1. It is entirely non-violent on God’s part.
2. Jesus’ teaching is integral to the reason for his crucifixion.
3. Jesus’ entire life of righteous, obedient faithfulness weighs into the formula for atonement, as in the recapitulation approach of Irenaeus.
4. The exemplary quality of his suffering goes beyond the penal satisfaction theory and incorporates the valid nucleus of “moral” influence (à la Peter Abelard, allegedly) without its limitations when regarded as a complete explanation.
5. The joyful note of victory is prominent, as in the “Christus victor” approach of Gustaf Aulén.
6. A key “payoff” of Christ’s agony was the outpouring of the Gift of the Holy Spirit in unprecedented superabundance, whose role is to cleanse the human heart from sin and empower for witness to God’s impending Kingdom.
7. Christ’s historic crucifixion was the sacrifice to end all literal sacrifices, for it fulfilled and expounded the prophetic significance of the Passover and Levitical sacrifices.
8. It stands on thehigh ground of God’s justice, as Anselm and Calvin would claim, but without their unintended ethical compromise of His righteous character by virtually overlooking His rewarding or restorative justice.
9. It incorporates Christ’s resurrection prominently and integrally in the atoning process.
10. It precludes “substitution” of any penal sort whatever; Jesus is the “real McCoy,” the Truth in the flesh, who experienced God’s justice directly and properly only by his resurrection, and thereby finally phased out all Levitical and merely symbolic animal substitutes.
11. Christ’s ransoming was exclusively heroic, not in the least punitive, in God’s intention.
12. Christ pays for us by his ransom or “blessed exchange” (à la Luther), not for “sin’s debt.”
13. Christ did not experience God’s condemnation, punishment, or wrath at any time or in any degree whatever (thus there was never any “divine child abuse”).
14. Christ’s incarnation assumes its proper role in salvation as the means for the Son of God to acquire somatic property and personal relationships, the wrongful deprivation of which would constitute an injury of such aggravated magnitude as to evoke God’s decisive intervention as Judge and Savior.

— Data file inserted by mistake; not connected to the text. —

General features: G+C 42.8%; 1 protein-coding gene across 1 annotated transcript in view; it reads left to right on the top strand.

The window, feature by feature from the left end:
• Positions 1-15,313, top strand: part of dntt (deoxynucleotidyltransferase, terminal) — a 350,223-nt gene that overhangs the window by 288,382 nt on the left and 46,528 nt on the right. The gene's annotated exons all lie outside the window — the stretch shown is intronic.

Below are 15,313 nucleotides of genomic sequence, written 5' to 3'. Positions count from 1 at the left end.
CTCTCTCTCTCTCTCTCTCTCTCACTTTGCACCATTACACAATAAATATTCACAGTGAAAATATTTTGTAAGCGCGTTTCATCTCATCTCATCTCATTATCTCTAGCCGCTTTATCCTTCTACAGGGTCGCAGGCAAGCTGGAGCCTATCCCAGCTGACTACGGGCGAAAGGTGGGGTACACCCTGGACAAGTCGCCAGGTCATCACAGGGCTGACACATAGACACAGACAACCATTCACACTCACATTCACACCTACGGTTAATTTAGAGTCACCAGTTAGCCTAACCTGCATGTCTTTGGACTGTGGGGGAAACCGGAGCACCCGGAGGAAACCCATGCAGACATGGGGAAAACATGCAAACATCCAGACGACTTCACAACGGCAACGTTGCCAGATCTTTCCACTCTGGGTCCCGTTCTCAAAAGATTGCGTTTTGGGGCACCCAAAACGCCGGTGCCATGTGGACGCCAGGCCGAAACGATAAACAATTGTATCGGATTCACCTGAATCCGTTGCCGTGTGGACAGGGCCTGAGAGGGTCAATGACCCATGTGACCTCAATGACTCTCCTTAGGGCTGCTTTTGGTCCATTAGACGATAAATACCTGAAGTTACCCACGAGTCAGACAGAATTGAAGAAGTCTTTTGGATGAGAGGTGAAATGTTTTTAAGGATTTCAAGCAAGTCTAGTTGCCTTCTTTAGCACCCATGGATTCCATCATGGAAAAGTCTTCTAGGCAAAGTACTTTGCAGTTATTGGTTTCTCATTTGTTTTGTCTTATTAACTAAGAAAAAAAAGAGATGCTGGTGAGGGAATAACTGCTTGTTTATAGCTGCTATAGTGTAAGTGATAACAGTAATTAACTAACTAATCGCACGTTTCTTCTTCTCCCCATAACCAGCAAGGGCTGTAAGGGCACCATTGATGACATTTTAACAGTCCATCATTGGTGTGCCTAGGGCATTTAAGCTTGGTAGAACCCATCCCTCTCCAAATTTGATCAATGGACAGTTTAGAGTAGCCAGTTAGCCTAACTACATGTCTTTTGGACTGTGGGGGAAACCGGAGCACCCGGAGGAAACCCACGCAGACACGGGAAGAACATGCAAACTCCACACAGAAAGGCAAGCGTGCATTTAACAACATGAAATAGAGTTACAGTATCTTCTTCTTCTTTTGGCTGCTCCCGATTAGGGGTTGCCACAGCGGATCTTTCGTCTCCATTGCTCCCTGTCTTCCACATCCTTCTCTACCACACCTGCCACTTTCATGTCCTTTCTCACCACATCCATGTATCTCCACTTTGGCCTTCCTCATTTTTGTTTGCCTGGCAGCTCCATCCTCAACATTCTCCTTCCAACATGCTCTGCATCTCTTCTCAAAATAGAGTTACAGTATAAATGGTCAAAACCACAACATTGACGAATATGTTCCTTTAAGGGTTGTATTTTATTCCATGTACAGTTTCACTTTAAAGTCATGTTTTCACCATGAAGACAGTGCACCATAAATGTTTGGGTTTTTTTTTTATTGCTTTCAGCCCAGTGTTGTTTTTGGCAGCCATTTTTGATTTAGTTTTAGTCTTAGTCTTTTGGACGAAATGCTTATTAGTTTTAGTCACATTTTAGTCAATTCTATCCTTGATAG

15. Christ’s embodying the role of the (archetypal) scapegoat does not entail the indiscriminate (retroactive and prospective) exoneration of all other historic “scapegoats” (à la René Girard) as if they all were ipso facto “innocent” like Jesus unquestionably was.
16. Jesus’ crucifixion was not in any sense a “vicarious confession” (à la John McLeod Campbell, allegedly) or “vicarious repentance/penance” (à la Robert C. Moberly).
17. Jesus was not made “sin” in any proper sense, but rather a “sin-offering”; in other words, he was the one slain—the one sinned against (for he was innocent to perfection)—the crucifixion itself is the sin in view.
18. The “laying on of hands” simply refers to the priestly hands laid criminally on Christ to slay him, i.e., the corporate sin of Israel, through her official sacred representatives.
19. There was no “deal with the Devil” whatever; he was “tricked” fair and square. Due to the blindness induced by his career-long wickedness (see especially the Book of Proverbs), he was clueless concerning what his slaying of God’s Son would precipitate in terms of his own dethronement, humiliation, ultimate condemnation, and agelong conscious torment.
20. Because Christ did not “pay for (the debt of) sins,” there is no economized quid pro quo between his quantified “sufferings” and the extent of redemption or atonement “purchased” for a discrete “sovereignly,” “graciously,” “mercifully” “pre”-destined limited allowance of some “pre-elect” number.
21. Faith is rehabilitated and restored as the authentic apostolic means of human access to the benefits of Christ’s achievement because, as a non-act—in fact a “Sabbath” of work stoppage—it alone comports with God’s genuine graciousness. Accordingly, this teaching is neither synergistic (divine and human cooperation, “working together”) nor monergistic (God working or operating alone) regarding salvation or condemnation, because the issue does not turn on work at all—whether of human beings or of the Holy Spirit or both. The relevant components are faith, from the human side, and the Gospel, from the divine side.
22. Conciliation was not accomplished at the Cross for all humanity (which would imply universalism) but by the authentic apostolic Explanation of the Cross—namely, that God raised up Jesus out of wrongful and certain death—for all who hear and will believe it.
23. There is no residual “mystery” in the Gospel; it was only kept a secret for long ages to prevent its premature discovery and sabotage by Satan, who might have held his fire and thereby precluded the revelation of God’s premial justice to reverse the death of His Son.
24. Jesus did not “identify with sin” in any sense; rather, we “identify” with him by water baptism. He identified with sinful humans only by becoming truly human, even taking on a mortal, corruptible body like ours, yet remained without sin so he could rescue the sinful.